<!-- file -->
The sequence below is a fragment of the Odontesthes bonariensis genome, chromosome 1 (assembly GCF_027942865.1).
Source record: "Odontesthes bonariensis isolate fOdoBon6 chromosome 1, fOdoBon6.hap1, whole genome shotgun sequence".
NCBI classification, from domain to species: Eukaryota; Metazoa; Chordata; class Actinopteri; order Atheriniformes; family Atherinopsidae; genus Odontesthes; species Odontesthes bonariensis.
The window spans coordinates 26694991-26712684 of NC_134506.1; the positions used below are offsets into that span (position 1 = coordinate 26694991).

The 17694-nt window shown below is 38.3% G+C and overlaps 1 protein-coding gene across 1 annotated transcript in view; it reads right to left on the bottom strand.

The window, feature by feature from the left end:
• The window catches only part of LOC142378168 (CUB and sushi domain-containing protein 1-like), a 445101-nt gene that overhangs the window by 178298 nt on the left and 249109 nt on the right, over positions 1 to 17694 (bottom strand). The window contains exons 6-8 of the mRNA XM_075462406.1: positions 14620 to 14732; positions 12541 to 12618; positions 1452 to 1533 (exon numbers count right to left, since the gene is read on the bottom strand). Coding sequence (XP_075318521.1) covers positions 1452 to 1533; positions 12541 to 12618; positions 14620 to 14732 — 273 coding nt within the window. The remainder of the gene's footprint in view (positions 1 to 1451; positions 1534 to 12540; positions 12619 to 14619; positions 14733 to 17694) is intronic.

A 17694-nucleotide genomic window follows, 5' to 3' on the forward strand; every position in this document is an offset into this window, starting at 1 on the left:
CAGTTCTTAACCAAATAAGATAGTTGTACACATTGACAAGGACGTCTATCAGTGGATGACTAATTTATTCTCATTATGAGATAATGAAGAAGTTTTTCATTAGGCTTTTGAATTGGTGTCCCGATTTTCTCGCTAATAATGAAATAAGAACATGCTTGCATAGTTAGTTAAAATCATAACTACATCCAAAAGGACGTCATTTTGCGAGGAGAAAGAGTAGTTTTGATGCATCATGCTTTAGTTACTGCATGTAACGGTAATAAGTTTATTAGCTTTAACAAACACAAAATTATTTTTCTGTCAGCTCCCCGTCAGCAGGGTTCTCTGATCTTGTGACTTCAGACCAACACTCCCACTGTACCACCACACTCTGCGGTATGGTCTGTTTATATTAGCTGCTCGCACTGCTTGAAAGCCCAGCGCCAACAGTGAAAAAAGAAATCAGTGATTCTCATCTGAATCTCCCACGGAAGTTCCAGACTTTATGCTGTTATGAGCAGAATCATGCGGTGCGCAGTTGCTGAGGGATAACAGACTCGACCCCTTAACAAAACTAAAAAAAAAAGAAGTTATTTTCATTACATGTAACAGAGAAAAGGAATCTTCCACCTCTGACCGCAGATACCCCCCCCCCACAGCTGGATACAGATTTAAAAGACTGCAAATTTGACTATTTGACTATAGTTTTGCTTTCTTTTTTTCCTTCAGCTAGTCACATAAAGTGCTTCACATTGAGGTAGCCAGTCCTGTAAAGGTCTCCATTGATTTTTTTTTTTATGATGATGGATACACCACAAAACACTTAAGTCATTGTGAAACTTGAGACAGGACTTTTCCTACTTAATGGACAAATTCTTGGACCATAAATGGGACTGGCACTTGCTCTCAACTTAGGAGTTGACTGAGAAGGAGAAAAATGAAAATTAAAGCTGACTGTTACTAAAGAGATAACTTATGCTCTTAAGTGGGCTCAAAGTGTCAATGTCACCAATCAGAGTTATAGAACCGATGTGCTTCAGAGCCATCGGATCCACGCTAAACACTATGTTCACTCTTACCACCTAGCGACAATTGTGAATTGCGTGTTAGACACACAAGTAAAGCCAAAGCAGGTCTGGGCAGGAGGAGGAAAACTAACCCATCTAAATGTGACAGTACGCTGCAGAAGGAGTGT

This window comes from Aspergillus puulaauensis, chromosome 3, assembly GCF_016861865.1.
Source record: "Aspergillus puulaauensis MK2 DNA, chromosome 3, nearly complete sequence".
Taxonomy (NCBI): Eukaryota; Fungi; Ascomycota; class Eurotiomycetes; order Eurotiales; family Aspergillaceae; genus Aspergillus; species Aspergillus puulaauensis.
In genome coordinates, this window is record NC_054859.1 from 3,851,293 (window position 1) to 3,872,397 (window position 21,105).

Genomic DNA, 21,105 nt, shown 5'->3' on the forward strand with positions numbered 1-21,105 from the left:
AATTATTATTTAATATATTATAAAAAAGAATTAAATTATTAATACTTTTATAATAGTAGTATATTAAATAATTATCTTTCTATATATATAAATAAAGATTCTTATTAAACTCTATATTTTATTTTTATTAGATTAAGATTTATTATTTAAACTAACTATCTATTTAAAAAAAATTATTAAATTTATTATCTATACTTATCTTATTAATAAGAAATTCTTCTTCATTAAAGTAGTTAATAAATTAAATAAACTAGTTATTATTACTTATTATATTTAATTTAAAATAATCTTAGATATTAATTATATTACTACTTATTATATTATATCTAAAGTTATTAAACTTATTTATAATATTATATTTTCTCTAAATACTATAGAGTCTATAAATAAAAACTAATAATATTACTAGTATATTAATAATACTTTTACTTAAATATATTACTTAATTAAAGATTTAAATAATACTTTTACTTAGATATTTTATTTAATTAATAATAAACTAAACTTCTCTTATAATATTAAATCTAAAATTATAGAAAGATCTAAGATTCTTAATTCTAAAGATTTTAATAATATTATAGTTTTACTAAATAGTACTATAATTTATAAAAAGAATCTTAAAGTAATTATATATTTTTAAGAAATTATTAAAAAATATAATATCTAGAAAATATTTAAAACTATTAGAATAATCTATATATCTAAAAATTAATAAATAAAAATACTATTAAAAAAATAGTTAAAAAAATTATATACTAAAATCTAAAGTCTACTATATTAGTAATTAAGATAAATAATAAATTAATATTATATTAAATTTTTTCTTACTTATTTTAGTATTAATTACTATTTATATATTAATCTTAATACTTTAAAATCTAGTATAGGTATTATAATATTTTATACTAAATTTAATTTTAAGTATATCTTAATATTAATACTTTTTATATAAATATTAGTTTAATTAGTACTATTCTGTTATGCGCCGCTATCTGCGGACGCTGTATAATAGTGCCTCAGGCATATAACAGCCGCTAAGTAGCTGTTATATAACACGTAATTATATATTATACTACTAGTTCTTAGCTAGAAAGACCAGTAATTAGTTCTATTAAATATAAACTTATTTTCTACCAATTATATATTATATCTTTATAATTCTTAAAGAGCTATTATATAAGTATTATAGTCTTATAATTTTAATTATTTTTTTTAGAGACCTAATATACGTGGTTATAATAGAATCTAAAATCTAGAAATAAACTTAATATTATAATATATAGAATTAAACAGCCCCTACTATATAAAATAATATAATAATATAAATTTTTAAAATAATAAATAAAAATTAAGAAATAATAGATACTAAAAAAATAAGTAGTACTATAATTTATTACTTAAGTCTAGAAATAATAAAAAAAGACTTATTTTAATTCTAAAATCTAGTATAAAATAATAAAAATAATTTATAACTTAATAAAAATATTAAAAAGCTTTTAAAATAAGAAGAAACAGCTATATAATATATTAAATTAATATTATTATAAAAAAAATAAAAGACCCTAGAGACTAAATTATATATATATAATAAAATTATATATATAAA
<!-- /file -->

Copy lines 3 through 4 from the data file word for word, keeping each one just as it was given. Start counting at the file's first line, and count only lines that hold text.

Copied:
NCBI classification, from domain to species: Eukaryota; Metazoa; Chordata; class Actinopteri; order Atheriniformes; family Atherinopsidae; genus Odontesthes; species Odontesthes bonariensis.
The window spans coordinates 26694991-26712684 of NC_134506.1; the positions used below are offsets into that span (position 1 = coordinate 26694991).